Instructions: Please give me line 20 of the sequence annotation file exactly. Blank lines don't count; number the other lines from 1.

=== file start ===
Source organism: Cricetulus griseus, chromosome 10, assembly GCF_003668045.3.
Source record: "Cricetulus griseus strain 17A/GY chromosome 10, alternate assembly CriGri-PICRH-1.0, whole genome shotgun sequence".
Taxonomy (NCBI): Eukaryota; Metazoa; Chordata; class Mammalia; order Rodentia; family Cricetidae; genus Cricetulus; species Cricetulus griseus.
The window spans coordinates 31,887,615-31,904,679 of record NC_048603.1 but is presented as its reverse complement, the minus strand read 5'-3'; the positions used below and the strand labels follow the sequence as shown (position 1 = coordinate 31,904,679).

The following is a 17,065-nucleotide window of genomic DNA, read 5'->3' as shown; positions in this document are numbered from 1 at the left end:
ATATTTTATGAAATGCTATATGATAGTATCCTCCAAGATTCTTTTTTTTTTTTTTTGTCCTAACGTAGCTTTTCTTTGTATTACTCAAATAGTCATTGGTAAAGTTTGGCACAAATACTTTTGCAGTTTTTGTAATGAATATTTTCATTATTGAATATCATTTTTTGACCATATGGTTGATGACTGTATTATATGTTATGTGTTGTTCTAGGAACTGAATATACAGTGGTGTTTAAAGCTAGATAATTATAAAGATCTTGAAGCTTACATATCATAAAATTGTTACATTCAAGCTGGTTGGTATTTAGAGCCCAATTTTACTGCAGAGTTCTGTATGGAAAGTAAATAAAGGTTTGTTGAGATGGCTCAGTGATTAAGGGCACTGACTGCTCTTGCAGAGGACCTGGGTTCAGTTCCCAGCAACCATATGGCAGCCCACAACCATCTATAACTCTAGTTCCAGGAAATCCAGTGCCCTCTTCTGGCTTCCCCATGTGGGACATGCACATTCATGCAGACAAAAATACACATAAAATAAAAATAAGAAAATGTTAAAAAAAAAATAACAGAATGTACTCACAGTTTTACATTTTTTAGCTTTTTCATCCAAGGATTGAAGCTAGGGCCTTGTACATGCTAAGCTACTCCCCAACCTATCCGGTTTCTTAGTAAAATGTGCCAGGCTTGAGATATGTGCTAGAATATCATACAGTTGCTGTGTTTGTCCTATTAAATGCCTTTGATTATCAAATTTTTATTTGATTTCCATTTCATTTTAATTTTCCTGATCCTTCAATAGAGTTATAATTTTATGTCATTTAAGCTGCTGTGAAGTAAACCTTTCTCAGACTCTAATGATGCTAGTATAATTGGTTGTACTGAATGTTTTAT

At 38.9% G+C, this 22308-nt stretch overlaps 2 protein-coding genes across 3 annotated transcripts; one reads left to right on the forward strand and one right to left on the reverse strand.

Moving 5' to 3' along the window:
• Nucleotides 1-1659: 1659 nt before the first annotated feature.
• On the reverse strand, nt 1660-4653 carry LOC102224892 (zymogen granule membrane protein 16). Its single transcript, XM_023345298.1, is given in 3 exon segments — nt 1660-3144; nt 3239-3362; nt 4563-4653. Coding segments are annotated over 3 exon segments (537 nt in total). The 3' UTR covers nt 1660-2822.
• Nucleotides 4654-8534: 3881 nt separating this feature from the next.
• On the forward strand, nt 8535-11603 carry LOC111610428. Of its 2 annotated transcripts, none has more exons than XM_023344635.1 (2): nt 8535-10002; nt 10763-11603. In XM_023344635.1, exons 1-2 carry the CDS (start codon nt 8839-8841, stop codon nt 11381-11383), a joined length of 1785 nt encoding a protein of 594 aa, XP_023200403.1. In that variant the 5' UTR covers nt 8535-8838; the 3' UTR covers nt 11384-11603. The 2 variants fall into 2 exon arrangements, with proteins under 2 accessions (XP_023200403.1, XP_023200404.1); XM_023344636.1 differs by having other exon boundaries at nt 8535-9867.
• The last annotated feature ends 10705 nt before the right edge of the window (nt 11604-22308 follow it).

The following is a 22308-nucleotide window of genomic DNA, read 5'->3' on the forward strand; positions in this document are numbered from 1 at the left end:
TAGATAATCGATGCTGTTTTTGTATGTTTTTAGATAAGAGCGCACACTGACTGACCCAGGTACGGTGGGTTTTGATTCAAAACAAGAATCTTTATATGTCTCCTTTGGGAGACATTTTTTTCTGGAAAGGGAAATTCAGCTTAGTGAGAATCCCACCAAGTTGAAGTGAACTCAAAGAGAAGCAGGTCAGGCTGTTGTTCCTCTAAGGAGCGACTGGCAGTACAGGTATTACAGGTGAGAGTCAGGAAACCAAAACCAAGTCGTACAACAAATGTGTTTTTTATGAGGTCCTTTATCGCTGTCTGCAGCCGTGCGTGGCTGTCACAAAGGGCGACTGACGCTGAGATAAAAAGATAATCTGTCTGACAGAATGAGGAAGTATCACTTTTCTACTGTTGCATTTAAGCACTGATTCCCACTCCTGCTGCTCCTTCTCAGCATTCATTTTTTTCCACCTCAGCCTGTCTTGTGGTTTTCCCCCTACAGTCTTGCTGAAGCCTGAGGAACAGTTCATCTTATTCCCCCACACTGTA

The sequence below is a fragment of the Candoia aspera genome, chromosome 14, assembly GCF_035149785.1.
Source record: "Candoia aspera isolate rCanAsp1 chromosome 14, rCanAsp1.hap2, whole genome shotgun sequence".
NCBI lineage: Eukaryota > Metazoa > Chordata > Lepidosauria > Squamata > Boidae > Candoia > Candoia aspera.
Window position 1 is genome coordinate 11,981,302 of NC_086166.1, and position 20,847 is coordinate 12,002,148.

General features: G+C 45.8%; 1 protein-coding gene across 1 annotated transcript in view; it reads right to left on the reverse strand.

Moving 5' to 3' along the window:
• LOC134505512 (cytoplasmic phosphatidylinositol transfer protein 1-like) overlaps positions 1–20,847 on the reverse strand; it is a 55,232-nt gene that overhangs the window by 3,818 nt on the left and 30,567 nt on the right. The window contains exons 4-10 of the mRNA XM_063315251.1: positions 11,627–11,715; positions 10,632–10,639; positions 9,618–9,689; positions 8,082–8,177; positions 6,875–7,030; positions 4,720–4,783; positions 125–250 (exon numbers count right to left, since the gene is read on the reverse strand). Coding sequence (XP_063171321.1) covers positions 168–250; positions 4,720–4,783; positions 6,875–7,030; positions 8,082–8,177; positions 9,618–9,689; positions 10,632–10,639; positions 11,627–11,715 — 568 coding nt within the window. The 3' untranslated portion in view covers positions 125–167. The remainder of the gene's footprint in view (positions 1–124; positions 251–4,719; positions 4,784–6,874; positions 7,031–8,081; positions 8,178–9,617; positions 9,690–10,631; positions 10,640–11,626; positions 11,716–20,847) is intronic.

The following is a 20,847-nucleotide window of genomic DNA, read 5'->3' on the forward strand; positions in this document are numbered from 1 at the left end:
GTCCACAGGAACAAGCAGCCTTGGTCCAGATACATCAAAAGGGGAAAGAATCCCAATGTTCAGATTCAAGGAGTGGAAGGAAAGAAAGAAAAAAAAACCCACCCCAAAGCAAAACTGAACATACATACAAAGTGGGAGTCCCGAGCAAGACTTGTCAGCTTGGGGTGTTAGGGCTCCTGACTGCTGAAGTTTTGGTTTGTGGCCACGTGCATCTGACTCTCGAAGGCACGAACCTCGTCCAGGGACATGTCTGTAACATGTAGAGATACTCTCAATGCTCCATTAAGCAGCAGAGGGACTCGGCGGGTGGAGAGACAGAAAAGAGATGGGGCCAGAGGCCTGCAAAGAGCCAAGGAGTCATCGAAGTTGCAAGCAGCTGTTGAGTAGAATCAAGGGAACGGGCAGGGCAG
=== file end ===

General features: G+C 45.8%; 1 protein-coding gene across 1 annotated transcript in view; it reads right to left on the reverse strand.